Although not required by law, women customarily were asked by government officials if they had permission from a male relative before applying for a passport or leaving the country. One women's rights NGO asserted that a husband or male relative could bar a woman from leaving the country, and that this requirement was strictly enforced when women traveled with children. During the year there were several reports of women who were turned away at the airport because they did not have the permission of or were unaccompanied by a male relative.
Immigrants and refugees traveling within the country often were required by security officials at government checkpoints to show that they possessed resident status or refugee identification cards.
The law prohibits forced exile, and there were no reports of forced exile during the year.
During the year the government continued to deport an unknown number of foreigners studying at Muslim religious schools and believed to be in the country illegally. The government claimed that these persons were suspected of inciting violence or engaging in criminal acts by promoting religious extremism. The government used existing laws requiring foreigners to register with the police or immigration authorities within a month of arrival.
Protection of Refugees
The law does not provide for the granting of refugee status or asylum in accordance with the UN 1951 Convention relating to the Status of Refugees and its 1967 protocol, and the government has not established a system for providing protection to refugees. In practice, the government generally provided protection against refoulement, the return of persons to a country where there is reason to believe they feared persecution. In December 2006, however, the government stopped its practice of allowing the UN High Commissioner for Refugees (UNHCR) to perform refugee status determinations for non-Somalis. A limited number of non-Somalis have since been deported. The government continued to grant prima facie refugee status to Somalis who arrived in the country after 1991.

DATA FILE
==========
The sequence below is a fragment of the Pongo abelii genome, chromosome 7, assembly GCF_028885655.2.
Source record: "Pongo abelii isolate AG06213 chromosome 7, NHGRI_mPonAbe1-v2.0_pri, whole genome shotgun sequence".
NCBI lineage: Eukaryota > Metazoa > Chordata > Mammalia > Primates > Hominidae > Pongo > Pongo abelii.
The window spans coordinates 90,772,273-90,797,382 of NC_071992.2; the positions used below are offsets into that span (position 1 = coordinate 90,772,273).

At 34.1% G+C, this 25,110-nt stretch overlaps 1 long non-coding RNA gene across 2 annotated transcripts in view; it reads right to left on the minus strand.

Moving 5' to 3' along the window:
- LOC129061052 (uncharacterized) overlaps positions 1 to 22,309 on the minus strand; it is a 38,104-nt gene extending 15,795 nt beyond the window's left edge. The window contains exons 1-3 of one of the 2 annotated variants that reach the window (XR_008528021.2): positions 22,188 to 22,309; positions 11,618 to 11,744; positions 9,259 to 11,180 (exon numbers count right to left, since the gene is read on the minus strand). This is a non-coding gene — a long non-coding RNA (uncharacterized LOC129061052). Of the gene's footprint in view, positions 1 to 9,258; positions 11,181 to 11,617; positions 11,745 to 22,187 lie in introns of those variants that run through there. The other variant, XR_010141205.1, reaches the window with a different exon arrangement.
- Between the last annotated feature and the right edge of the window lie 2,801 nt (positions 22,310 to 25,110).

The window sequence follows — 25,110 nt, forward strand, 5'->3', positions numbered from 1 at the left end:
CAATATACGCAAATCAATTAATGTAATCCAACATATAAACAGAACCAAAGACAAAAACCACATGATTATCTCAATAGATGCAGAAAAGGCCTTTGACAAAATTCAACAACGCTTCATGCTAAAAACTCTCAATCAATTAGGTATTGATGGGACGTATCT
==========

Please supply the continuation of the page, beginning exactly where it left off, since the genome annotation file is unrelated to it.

The government also provided temporary protection to thousands of individuals from Iraq and the Darfur region of Sudan who may not qualify as refugees under the 1951 Convention and its 1967 protocol, although there were some reports of deportations. There were also reports that some Iraqis were blocked from reuniting with their families when denied readmission into the country.
Refugees were allowed to work and travel freely within the country, although they faced some difficulties. There were reports of refugees being refused employment or passage at checkpoints because they lacked legal documentation.
The government cooperated with the UNHCR in assisting refugees and asylum seekers. The government, in cooperation with UNHCR, established six reception centers in 2006 to register and provide greater legal protection to refugees. No updates were provided on the reported 2006 harassment and abuse by security forces at a Somali refugee camp. At times authorities arrested without charge and imprisoned an unknown number of undocumented refugees while their cases were pending with UNHCR. Refugees were generally released from prison upon the completion of UNHCR processing.
Section 3 Respect for Political Rights: The Right of Citizens to Change Their Government